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Subsidies boost Togo’s crop production and fertiliser consumption

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Togo’s agricultural output has been boosted by government measures which resulted in surplus crop production in 2021. Image credit: Flicr.

Subsidies boost Togo’s crop production and fertiliser consumption

Government intervention in Togo’s agriculture sector has yielded results as Togo’s farmers saw increased production of most crops last year, despite many challenges. These measures have also resulted in an increased demand for fertiliser.     

According to the Togo Ministry of Agriculture, grain recorded a surplus of 179,000 tonnes, including 159,000 tonnes of maize alone. Tubers recorded a surplus of 751,700 tonnes and pulses a little over 139,000 tonnes.

According to the Ministry, these results are mainly due to initiatives by government to increase production. Last year, the Togo government decided to subsidise 50kg bags of fertiliser for the 2021-2022 season.

Despite soaring world prices, the government set the price of a 50kg bag at USD20.30, well below the prevailing prices in the West African sub-region.

This intervention resulted in the increased use of fertilisers. By the end of the first quarter of 2021, the amount of fertilisers consumed nationally was more than 21% higher than the annual average for the 2015 to 2020 period, reaching more than 60% in the Savanes region.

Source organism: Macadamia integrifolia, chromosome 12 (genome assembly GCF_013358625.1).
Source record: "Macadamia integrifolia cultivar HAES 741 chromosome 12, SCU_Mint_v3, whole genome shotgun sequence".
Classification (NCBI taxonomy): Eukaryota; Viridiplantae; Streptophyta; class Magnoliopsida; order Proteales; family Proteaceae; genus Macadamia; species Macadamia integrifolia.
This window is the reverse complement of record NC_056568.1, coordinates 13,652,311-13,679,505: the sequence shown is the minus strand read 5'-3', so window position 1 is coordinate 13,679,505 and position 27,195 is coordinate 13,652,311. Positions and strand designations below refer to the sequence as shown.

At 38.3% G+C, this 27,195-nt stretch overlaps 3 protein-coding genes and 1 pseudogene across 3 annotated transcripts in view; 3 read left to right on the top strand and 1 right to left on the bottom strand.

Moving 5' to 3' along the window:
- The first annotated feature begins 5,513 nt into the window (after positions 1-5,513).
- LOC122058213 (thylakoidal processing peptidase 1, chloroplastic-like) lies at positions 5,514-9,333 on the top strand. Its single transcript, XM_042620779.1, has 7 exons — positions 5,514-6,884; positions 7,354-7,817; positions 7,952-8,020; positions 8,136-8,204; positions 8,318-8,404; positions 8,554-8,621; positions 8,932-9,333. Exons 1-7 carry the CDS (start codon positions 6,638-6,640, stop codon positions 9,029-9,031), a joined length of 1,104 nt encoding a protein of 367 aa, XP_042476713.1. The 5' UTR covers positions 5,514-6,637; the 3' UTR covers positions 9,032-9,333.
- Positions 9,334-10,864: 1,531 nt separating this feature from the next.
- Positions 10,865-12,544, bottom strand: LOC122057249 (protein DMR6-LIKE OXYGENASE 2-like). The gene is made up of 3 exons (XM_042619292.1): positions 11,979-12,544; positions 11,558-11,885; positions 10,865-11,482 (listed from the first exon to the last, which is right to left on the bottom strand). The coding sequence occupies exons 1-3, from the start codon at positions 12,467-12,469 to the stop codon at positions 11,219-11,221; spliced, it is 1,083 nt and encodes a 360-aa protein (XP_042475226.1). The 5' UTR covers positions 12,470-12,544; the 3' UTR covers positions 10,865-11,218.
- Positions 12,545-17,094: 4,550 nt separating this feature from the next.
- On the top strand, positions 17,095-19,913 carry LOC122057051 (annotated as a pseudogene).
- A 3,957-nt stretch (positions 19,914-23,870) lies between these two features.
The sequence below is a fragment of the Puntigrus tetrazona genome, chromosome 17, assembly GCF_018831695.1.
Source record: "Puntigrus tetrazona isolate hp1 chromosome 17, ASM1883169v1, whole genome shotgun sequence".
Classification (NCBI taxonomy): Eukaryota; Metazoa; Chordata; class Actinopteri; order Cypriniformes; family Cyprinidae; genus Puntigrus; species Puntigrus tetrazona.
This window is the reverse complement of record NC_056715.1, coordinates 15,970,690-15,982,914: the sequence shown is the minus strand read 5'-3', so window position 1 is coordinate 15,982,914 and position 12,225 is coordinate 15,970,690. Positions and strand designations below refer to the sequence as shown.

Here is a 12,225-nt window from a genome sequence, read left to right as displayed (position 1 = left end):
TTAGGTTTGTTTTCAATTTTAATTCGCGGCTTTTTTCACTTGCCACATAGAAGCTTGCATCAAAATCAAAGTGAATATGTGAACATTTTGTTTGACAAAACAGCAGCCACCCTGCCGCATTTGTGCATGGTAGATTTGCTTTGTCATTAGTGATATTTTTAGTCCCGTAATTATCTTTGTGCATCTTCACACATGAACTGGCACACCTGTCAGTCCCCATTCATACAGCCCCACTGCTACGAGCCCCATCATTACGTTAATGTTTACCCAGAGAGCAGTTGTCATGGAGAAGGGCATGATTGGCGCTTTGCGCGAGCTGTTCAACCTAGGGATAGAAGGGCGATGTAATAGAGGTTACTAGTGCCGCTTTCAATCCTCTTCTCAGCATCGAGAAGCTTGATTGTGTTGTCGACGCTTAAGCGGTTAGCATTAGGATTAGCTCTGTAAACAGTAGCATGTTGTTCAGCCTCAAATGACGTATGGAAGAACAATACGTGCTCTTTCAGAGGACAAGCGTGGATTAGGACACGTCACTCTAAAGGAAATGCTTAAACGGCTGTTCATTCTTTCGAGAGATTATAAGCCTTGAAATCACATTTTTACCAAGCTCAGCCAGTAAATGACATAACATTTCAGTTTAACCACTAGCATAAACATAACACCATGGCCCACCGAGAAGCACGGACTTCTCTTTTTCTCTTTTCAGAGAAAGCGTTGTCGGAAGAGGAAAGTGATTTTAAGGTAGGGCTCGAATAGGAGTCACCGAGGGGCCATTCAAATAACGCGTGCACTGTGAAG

More than 80,000 tonnes of biofertilisers, improved and certified seeds and urea, were delivered to farmers from more than 450 approved sales points in order to combat smuggling.

With recent geopolitical tensions, unforeseen weather conditions, and extreme weather events pushing fertiliser prices further into the green, government has extended the subsidies on fertiliser for another year.

Strengthening Togo’s agricultural sector is a top priority for government in the face of climate change, soaring world food prices and geopolitical tensions. Earlier this year, Faure Essozimna Gnassingé said that the subsidies will be bolstered by additional measures to support the country’s farmers.

“Because the structural transformation of our agriculture remains an essential pillar of our development policy, it will be pursued by setting up an agricultural transformation agency and by restructuring and increasing the intervention capacity of the incentive mechanism from agricultural financing,” said Gnassingé.

He added that particular attention will be paid to mechanisation and irrigation, land management, farming development and the financing of certain activities of agricultural producers.

The government stated in a recent statement that its intention is to increase productivity gains by 10% a year until 2025. Togo’s agriculture accounts for more than 40% of GDP, over 60% of the country’s workforce is employed in agriculture, and farming areas take up close to 60% of the country’s land area.

Subsidies boost Togo’s crop production and fertiliser consumption

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AgricultureEnvironmental Management & Climate ChangeEnergyESGInfrastructureMiningPolitical EconomyTourism and ConservationWater Management